We had a great turnout at this month’s Codefest which took place on Friday, with students from a range of computing and engineering subject areas taking part.
Students were set tasks, either ten challenges for “advanced” or five challenges for “beginners”, that had to completed within two hours. They had to reverse engineer the question based on test cases for each challenge – focused on logic, maths and programming skills, to provide the solutions.
University of Brighton partnered with local AAA developers to host Brighton’s first GAY(M) JAM, a collaborative competition celebrating inclusion and diversity within gaming.
GAY(M) JAM was a non-profit, social, and competitive event organised by the Game Jam and LGBTQ+ Societies on 23-25 February 2019. Teams of 40 of our students from eight different courses worked together for 48 hours to make a game from scratch that focused on LGBTQ+ inclusivity and included authentic and impactful LGBTQ+ characters or story lines.
This themed event was a big success and allowed participants to get first-hand experience on how to make a game from scratch, build their portfolio, improve their teamwork and communication skills, be creative, network, win prizes, and, most importantly, have fun!
Two Brighton students have won prestigious scholarships at global technology company Paxton.
Computing students Annabel Spain and George Livas will undertake a three-month paid work placement in which they will take part in technology research that will form the final-year project of their degree course.
The students will also receive £10,000 towards their university fees.
From the minute you start the University process your mind starts to worry about a whole range of things. For me, ‘What if I’m the only one…’ was the start of all the questions that stuck in my mind, and even throughout university, new questions popped up, all starting the same. Below is some of the questions I found I was asking myself, and the responses I now have to those questions!
Team Win, made up of students Jasmine Allan, Brandon Asprey, Karol Bolek, Piotr Chyrc and Caleb Smith – all of whom study Digital Games Development – won the Accessibility Award at the UKie (UK Interactive Entertainment) Student GameJam 2018.
Marc Walker, Computer Science (Games) and founder member of the Game Jam Society gives us an insight into Game Jams, networking events and making the most of life as a student in Brighton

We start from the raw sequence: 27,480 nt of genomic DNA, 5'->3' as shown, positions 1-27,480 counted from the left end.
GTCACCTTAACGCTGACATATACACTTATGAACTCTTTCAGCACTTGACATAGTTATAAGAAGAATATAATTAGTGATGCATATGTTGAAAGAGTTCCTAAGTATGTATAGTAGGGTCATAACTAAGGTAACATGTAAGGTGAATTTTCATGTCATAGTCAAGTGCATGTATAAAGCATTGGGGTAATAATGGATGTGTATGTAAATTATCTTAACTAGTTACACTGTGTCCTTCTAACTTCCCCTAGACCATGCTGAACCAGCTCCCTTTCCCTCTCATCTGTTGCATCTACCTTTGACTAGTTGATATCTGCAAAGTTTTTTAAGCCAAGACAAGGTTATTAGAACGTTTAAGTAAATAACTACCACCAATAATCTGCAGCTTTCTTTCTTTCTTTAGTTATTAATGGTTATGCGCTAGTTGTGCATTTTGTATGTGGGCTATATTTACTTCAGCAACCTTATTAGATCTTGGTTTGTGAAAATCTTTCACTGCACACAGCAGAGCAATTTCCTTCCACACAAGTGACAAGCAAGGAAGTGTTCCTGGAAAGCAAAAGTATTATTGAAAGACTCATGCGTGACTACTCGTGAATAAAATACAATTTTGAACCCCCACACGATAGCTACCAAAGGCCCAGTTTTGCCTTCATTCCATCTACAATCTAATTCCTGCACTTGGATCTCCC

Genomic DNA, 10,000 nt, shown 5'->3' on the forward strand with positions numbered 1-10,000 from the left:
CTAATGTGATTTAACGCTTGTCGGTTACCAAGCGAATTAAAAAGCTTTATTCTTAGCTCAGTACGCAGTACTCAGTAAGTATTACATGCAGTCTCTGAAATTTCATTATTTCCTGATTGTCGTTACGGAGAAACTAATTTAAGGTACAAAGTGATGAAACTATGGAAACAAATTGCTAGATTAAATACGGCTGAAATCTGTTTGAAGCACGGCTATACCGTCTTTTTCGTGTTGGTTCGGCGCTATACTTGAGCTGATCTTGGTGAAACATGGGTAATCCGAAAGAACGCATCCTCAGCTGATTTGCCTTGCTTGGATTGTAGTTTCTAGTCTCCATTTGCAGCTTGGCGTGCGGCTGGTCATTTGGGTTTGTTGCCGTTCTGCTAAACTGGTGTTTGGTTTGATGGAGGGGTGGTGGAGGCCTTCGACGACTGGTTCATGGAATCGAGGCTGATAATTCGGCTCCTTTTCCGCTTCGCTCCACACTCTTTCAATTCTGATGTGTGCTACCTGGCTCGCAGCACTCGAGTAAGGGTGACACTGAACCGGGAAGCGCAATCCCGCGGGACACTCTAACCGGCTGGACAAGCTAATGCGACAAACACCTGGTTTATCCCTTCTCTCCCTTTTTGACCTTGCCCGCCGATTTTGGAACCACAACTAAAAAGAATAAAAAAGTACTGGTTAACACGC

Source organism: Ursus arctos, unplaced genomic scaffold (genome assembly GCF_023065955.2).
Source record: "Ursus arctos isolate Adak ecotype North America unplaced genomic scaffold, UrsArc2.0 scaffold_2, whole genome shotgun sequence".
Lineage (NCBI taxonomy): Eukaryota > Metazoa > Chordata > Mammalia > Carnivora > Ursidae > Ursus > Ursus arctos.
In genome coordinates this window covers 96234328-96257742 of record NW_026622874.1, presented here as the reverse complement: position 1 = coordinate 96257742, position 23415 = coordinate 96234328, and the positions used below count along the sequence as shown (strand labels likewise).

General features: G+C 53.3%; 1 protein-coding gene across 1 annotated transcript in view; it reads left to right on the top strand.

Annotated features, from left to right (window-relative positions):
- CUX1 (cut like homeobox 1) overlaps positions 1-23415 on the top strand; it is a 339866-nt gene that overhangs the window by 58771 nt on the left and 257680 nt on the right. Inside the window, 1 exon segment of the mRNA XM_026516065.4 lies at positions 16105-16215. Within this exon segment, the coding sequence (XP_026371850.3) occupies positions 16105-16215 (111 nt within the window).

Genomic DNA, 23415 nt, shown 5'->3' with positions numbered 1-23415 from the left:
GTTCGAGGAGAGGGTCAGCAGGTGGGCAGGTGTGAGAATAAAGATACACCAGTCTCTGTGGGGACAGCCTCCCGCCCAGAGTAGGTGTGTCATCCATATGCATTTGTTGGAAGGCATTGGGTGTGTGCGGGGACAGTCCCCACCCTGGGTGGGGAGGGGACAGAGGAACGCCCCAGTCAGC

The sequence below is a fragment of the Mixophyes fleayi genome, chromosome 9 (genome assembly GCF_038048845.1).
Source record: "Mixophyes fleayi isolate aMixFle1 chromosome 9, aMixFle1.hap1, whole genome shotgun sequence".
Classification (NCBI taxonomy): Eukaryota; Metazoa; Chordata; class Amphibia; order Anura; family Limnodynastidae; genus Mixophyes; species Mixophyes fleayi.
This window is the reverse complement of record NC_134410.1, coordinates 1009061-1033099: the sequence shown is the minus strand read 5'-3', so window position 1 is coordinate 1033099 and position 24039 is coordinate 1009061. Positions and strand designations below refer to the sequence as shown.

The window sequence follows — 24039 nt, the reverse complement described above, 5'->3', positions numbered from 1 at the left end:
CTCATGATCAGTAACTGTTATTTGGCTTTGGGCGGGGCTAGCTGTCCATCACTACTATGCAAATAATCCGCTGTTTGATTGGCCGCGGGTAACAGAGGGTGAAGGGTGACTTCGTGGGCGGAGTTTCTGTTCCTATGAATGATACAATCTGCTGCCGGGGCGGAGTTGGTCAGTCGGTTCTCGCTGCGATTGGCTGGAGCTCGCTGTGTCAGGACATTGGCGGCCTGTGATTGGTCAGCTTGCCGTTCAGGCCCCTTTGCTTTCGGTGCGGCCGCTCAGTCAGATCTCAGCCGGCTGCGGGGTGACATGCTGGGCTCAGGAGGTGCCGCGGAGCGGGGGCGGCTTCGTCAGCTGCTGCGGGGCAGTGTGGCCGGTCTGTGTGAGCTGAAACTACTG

My brother first got accepted to the University of Brighton, he then introduced me to this course and here I am. I was really happy to be accepted onto the course as it was something I’ve always wanted to do. These courses never existed when I was a teenager and the support for things like programming was non-existent. Thankfully the UK perspective on Computer Games has changed a lot since then.
The highlight of my course – making games of course! Game Development/Design is what I find most interesting, I’ve also taken a recent interest into Algorithms and Intelligent systems like A* Algorithm. I’d recommend this course if you desire to get into the gaming industry, but you will become a Game Developer rather than a Gamer and there’s a difference. Read More →
Based on the theme ‘change’ five teams of first and second year students from Computer Science for Games and Digital Games Development took part in the event organised by UKie (UK Interactive Entertainment, the trade body for the UK’s games and interactive games industry).
Our teams had just 30 hours to work together to create a game based on the theme ‘change.’ Game jams are rapid development sessions which get participants thinking on their feet under severe time pressure while working together in small teams. It’s great experience and brilliant for portfolios as taking part in game jam’s is highly valued by employers in the games industry. Read More →
As part of the Integrated Group Project module, our computing students were asked to develop an educational game. The top three games were submitted to the 6th International Educational Games Competition at the 12th European Conference on Games Based Learning (ECGBL 2018) that will take place on 4 – 5 October 2018 at the SKEMA Business School, Sophia Antipolis, France.
All three submissions were shortlisted (out of 60 submissions in total) in the ‘games in development’ category. Three of our second year Computer Science BSc(Hons) students, Tom Corlett (Computer Science BSc), Michael Cruz Cervera and Angel Kozlev will be travelling to France for the final round of the competition where they will present their games to the judges.